Keep Your Shoes On
Once you find shoes that fit well, wear them all the time. Don't go barefoot, even around your own house. "Some patients, when they are numb, may walk on a piece of glass and not be aware of it," says UCLA podiatric surgeon Robert K. Lee, DPM.
Podiatrists suggest that people with diabetes even put on shoes if they take a few steps to go to the bathroom in the middle of the night. There's always a chance you could step on something, not feel it, and injure yourself.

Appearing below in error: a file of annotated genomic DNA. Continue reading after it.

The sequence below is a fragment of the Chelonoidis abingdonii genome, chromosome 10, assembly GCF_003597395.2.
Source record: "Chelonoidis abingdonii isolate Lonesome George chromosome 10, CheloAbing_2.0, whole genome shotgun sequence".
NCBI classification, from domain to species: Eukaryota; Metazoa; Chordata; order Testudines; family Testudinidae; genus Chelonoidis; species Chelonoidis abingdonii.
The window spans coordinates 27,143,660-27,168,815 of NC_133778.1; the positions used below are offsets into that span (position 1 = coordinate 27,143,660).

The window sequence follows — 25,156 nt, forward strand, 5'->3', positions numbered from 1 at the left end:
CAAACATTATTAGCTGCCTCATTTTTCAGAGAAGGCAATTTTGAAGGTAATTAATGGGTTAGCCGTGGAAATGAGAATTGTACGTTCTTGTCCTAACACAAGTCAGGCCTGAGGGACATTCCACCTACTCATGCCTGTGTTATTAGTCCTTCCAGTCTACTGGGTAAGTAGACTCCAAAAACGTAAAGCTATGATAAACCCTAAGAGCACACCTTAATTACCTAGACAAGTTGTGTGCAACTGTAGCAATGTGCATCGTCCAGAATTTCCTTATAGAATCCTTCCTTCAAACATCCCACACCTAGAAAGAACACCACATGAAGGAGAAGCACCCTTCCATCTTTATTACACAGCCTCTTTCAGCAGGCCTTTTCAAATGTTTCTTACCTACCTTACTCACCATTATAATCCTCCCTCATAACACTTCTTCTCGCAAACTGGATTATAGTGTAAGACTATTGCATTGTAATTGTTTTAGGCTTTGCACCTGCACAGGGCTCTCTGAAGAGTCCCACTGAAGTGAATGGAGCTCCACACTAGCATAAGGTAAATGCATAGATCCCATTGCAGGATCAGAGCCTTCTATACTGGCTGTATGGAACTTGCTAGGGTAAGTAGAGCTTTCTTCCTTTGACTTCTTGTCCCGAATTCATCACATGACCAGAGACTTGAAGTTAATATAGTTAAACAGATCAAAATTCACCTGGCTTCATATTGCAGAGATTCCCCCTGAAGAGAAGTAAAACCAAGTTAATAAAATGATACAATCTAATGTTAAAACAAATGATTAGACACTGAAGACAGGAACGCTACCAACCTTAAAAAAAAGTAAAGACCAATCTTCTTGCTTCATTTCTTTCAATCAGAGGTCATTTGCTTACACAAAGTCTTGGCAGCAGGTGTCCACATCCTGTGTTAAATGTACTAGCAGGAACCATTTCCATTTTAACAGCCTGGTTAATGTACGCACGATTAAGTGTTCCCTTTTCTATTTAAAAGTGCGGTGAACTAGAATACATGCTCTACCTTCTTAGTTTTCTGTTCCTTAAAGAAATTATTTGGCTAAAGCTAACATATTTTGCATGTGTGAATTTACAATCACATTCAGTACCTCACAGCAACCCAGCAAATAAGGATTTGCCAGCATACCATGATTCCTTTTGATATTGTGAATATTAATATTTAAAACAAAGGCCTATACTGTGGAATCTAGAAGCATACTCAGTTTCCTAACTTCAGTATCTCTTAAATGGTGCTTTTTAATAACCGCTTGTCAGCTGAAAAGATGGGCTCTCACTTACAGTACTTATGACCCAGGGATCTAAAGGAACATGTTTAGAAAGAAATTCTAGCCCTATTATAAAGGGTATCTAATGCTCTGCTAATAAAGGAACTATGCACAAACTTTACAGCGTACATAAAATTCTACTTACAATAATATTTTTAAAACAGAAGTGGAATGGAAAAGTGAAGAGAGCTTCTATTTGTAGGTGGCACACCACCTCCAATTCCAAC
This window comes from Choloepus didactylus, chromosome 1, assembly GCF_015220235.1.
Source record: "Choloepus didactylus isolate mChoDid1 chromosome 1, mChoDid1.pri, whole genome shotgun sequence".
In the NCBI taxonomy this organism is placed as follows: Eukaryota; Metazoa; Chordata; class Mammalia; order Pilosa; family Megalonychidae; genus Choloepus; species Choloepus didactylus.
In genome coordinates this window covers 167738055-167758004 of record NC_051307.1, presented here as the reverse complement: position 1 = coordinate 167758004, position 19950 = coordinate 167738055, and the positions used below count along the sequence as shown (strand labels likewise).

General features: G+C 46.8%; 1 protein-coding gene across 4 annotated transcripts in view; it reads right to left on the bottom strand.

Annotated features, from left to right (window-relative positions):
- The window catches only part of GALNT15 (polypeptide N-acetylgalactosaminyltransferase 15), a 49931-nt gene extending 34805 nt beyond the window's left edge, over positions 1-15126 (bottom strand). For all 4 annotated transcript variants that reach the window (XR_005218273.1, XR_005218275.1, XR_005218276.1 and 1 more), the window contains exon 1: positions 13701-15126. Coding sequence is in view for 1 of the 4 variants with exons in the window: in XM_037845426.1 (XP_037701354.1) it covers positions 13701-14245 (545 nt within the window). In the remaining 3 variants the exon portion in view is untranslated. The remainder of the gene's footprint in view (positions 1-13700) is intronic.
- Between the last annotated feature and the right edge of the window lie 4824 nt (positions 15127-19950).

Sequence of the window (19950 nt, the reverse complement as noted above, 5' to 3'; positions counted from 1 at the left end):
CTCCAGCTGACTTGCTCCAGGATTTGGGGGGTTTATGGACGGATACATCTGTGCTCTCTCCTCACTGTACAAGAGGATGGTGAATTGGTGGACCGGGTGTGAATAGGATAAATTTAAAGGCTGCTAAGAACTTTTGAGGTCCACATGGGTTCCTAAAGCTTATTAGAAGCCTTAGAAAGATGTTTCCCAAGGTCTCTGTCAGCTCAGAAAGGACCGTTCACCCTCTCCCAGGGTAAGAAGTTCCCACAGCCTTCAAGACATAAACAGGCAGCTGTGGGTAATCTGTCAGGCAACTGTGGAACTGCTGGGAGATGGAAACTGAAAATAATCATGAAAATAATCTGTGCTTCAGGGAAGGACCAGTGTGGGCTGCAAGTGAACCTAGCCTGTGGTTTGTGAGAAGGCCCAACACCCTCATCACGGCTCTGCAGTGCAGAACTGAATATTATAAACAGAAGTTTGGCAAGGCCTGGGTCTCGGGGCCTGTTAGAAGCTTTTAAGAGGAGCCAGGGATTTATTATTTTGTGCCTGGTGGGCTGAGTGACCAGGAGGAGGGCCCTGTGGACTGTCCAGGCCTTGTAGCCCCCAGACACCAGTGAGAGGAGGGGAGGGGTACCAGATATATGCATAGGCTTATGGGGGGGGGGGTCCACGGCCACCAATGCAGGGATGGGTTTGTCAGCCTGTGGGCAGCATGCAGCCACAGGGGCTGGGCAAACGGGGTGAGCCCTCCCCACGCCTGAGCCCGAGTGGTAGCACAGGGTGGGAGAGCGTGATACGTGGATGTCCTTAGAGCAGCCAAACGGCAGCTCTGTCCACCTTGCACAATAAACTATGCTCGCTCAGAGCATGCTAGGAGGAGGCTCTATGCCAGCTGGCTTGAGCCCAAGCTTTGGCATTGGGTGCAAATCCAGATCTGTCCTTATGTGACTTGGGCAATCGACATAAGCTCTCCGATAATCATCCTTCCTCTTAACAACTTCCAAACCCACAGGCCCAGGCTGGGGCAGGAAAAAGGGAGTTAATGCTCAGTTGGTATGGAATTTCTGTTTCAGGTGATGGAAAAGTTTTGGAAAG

Enjoy Occasional Fancy Feet
Having diabetes doesn't always mean you're limited to sensible, comfortable footwear every day for the rest of your life.
"The need for being careful depends on how advanced the neuropathy is," says Lee. "The risks vary significantly depending on how advanced the disease is and how numb or how bad circulation is." If you have normal sensation and circulation, it may be OK to wear normal shoes -- even dressy shoes like high heels or pointy wingtips -- for short periods of time, says Lee.
Check with your podiatrist for advice about your particular case.